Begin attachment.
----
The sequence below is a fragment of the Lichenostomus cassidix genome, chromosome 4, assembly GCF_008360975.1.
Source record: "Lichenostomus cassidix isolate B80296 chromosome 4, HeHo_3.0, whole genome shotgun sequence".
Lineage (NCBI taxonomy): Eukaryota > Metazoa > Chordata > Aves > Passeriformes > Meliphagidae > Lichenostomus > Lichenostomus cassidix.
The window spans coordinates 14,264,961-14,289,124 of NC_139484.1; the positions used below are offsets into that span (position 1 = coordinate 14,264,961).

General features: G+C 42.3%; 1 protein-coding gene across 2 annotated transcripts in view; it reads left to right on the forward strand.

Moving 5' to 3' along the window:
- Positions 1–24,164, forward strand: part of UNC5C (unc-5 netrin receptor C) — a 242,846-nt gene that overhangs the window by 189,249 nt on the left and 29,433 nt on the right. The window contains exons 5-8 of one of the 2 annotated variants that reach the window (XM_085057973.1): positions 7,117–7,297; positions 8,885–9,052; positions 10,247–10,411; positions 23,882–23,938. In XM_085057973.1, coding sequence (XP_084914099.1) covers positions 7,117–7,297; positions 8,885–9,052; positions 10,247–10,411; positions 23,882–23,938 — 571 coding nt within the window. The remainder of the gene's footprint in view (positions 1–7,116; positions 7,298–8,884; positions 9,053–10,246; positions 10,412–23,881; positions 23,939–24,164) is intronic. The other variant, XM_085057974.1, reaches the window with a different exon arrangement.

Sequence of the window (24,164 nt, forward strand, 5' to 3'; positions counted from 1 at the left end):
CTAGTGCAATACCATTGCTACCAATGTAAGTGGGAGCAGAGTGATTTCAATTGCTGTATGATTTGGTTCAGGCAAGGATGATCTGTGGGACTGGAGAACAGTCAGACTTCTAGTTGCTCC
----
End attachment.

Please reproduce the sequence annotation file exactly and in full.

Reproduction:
The sequence below is a fragment of the Lichenostomus cassidix genome, chromosome 4, assembly GCF_008360975.1.
Source record: "Lichenostomus cassidix isolate B80296 chromosome 4, HeHo_3.0, whole genome shotgun sequence".
Lineage (NCBI taxonomy): Eukaryota > Metazoa > Chordata > Aves > Passeriformes > Meliphagidae > Lichenostomus > Lichenostomus cassidix.
The window spans coordinates 14,264,961-14,289,124 of NC_139484.1; the positions used below are offsets into that span (position 1 = coordinate 14,264,961).

General features: G+C 42.3%; 1 protein-coding gene across 2 annotated transcripts in view; it reads left to right on the forward strand.

Moving 5' to 3' along the window:
- Positions 1–24,164, forward strand: part of UNC5C (unc-5 netrin receptor C) — a 242,846-nt gene that overhangs the window by 189,249 nt on the left and 29,433 nt on the right. The window contains exons 5-8 of one of the 2 annotated variants that reach the window (XM_085057973.1): positions 7,117–7,297; positions 8,885–9,052; positions 10,247–10,411; positions 23,882–23,938. In XM_085057973.1, coding sequence (XP_084914099.1) covers positions 7,117–7,297; positions 8,885–9,052; positions 10,247–10,411; positions 23,882–23,938 — 571 coding nt within the window. The remainder of the gene's footprint in view (positions 1–7,116; positions 7,298–8,884; positions 9,053–10,246; positions 10,412–23,881; positions 23,939–24,164) is intronic. The other variant, XM_085057974.1, reaches the window with a different exon arrangement.

Sequence of the window (24,164 nt, forward strand, 5' to 3'; positions counted from 1 at the left end):
CTAGTGCAATACCATTGCTACCAATGTAAGTGGGAGCAGAGTGATTTCAATTGCTGTATGATTTGGTTCAGGCAAGGATGATCTGTGGGACTGGAGAACAGTCAGACTTCTAGTTGCTCC